This study provides important initial insights into the implementation and effectiveness of second-line bPI-based HAART in Asian HIV-infected children, including information on the antiretroviral regimens being used for bPI-based HAART, estimates of the proportion reaching virologic control and immune suppression at weeks 48 and 96, predictors of virologic control and immune suppression, and estimates of dyslipidemia. We showed that immune recovery occurred in about 60% of children with CD4 monitoring by one year, and that hyperlipidemia was seen in about two-thirds of children with fasting lipid tests. Similar to other resource-limited settings, many Asian countries have limited antiretroviral and laboratory monitoring options. Recycling NRTIs is common in Asia in second-line regimens due to limited drug options (22), but using partially active or inactive NRTIs in subsequent regimens has been shown to impact treatment efficacy (23). These findings highlight the need to increase access to appropriate testing in order to optimize long-term HAART management in children.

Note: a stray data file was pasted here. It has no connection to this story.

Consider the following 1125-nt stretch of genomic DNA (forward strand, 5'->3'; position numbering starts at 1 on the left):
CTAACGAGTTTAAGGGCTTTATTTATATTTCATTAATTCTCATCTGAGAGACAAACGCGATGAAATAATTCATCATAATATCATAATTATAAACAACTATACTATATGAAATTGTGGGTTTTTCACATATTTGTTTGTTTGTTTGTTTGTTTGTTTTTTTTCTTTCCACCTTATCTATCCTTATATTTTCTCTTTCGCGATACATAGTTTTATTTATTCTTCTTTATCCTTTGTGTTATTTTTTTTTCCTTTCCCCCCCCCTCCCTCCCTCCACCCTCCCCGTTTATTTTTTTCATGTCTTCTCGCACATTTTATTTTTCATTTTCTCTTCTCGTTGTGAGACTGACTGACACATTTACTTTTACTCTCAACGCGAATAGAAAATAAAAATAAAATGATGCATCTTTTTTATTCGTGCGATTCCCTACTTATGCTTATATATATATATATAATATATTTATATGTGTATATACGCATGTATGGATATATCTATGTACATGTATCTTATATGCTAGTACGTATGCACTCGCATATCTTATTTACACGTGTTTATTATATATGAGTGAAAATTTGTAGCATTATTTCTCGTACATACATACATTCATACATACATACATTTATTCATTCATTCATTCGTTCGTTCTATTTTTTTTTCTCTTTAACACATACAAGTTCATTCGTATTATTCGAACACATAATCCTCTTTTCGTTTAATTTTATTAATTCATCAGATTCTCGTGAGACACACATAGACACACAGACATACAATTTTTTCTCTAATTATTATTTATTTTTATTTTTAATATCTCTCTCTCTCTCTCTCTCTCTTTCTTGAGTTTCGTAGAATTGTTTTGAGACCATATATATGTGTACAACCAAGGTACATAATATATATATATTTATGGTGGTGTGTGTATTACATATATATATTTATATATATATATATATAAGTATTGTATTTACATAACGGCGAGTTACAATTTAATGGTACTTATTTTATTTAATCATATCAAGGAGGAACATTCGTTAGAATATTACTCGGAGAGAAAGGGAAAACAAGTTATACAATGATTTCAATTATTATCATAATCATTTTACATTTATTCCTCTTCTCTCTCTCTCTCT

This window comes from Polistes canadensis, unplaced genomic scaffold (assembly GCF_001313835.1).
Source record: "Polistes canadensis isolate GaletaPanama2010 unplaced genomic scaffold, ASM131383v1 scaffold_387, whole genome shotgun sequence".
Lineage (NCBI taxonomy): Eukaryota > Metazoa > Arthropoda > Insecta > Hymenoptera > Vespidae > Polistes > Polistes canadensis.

A limited number of our children had HIV-RNA monitoring, which showed two-thirds achieving viral suppression. This rate is comparable to a previously reported 67% virologic suppression rate in Thai children using second-line lopinavir/ritronavir-based HAART (24). The PENPACT-1 study in US and European children reported a 7% virologic failure rate in children on PI-based second-line (25). Other reports from resource-rich settings showed virologic success in 87-92% of children on PI treatment; however, the numbers of children were small and many were on PIs as first-line treatment (4, 5). While this study cannot illuminate the causes of these disparities, we speculate that lack of regular access to HIV-RNA and genotypic resistance testing can delay the switch to second-line treatment and the selection of appropriate NRTI backbone combinations. Moreover, one-third of children in this analysis had mono- or dual-NRTI regimens prior to NNRTI-based HAART. This prior exposure to NRTI has been reported to lead to accumulation of reverse transcriptase mutations, impacting the future potential for virologic suppression (26). In our study, we did not see a significant difference between those with and without prior NRTI exposure, but the numbers of patients with HIV-RNA testing was small.